This paper provides a review of pedagogical models and frameworks, focusing on those that are being used most extensively in an e-learning context. The introductory section outlines the purpose of the report, the main sources of data and the key definitions used in the report. An overview is also provided of learning theories and the range of ‘Mediating Artefacts’ that are used in learning and teaching, of which pedagogical models and frameworks form a sub-category. Learning theories are grouped into three categories:
Associative (learning as activity through structured tasks),
Cognitive (learning through understanding)
Situative (learning as social practice).
Teachers, learners and developers use a range of these mediating artefacts (MAs) to support and guide decision making, ranging from rich contextually located examples of good practice (case studies, guidelines, etc.) to more abstract forms of representation which distil out the ‘essences’ of good practice (models or patterns). Five common types of MAs are described in the report:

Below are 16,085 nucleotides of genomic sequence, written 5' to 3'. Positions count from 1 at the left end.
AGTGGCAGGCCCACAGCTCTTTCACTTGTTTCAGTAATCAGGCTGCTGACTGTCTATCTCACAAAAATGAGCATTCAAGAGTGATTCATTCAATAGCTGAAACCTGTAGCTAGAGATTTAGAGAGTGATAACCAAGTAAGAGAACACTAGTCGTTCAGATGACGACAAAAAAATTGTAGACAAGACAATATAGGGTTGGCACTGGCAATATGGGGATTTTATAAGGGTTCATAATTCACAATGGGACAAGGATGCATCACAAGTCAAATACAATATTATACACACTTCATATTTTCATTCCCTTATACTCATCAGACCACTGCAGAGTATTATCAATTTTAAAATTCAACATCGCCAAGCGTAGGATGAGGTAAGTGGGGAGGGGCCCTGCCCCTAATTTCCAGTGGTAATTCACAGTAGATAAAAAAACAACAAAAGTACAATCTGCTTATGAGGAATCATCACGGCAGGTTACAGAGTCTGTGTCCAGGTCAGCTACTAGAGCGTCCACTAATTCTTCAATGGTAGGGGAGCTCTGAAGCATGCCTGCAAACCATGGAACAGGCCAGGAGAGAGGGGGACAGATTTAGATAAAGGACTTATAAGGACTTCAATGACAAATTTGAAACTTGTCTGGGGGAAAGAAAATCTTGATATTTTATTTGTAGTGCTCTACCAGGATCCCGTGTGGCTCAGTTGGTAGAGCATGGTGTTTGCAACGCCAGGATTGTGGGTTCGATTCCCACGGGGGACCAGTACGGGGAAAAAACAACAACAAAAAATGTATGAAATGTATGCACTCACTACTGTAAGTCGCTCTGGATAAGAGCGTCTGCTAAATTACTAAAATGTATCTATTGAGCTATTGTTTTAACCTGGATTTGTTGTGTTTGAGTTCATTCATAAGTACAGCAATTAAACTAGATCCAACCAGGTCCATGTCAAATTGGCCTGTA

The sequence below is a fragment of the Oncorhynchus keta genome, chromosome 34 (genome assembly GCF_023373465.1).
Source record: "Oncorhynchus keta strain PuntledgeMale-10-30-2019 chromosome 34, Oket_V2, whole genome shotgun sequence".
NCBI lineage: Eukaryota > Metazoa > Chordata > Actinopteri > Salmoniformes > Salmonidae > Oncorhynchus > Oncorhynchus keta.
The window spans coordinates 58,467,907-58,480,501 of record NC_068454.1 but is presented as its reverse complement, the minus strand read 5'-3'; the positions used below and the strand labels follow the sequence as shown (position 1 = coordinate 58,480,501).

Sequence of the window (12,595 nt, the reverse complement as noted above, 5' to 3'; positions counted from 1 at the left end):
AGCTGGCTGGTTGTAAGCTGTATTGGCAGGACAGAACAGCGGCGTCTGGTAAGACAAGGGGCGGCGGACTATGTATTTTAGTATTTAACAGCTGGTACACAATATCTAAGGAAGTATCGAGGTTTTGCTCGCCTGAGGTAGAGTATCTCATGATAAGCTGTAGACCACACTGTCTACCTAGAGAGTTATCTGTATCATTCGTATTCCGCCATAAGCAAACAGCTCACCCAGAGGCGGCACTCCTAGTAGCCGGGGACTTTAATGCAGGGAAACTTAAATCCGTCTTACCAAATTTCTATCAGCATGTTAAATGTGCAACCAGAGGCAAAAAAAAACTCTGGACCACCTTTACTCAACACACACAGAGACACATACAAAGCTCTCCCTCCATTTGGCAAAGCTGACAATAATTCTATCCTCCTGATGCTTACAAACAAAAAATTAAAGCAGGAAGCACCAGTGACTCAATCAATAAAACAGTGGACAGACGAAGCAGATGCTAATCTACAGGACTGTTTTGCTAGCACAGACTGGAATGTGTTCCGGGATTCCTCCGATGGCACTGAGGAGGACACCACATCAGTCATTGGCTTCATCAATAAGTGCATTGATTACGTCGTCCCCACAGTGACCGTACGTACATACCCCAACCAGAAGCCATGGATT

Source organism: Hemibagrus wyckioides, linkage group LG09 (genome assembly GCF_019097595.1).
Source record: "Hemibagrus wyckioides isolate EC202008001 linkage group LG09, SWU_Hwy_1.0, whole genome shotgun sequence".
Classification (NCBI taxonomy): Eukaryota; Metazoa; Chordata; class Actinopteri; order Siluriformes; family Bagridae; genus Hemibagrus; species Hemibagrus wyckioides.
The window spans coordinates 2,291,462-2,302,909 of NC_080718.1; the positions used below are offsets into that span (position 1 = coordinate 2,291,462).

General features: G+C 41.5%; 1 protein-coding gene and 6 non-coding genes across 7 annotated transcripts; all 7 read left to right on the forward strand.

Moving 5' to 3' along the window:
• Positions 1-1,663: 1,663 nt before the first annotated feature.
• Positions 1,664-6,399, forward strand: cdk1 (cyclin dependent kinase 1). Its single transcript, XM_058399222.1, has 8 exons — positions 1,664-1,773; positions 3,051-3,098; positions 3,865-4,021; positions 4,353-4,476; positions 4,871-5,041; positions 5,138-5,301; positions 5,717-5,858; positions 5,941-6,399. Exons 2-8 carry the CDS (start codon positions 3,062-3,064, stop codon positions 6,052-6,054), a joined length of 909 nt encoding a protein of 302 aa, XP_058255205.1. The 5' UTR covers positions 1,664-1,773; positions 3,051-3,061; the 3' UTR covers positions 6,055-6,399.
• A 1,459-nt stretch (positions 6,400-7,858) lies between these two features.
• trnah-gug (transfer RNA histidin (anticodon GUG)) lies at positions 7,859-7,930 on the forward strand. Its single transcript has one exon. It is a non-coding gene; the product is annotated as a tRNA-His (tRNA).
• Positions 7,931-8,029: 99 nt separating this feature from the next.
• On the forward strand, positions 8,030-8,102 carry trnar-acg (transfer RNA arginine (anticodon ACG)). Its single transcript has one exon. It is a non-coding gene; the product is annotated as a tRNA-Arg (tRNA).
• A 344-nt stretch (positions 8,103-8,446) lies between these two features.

Narratives and case studies
Tables and matrices
Models and frameworks
The main section of the report describes twenty models and frameworks. Thirteen of these are categorised according to whether they principally support associative, cognitive or situative learning perspectives, five are categorised as generic in nature and two are primarily about assessment practice. The final section considers the benefits of articulating pedagogical models and frameworks, but also some of their limitations. The table below summarises the frameworks and models discussed.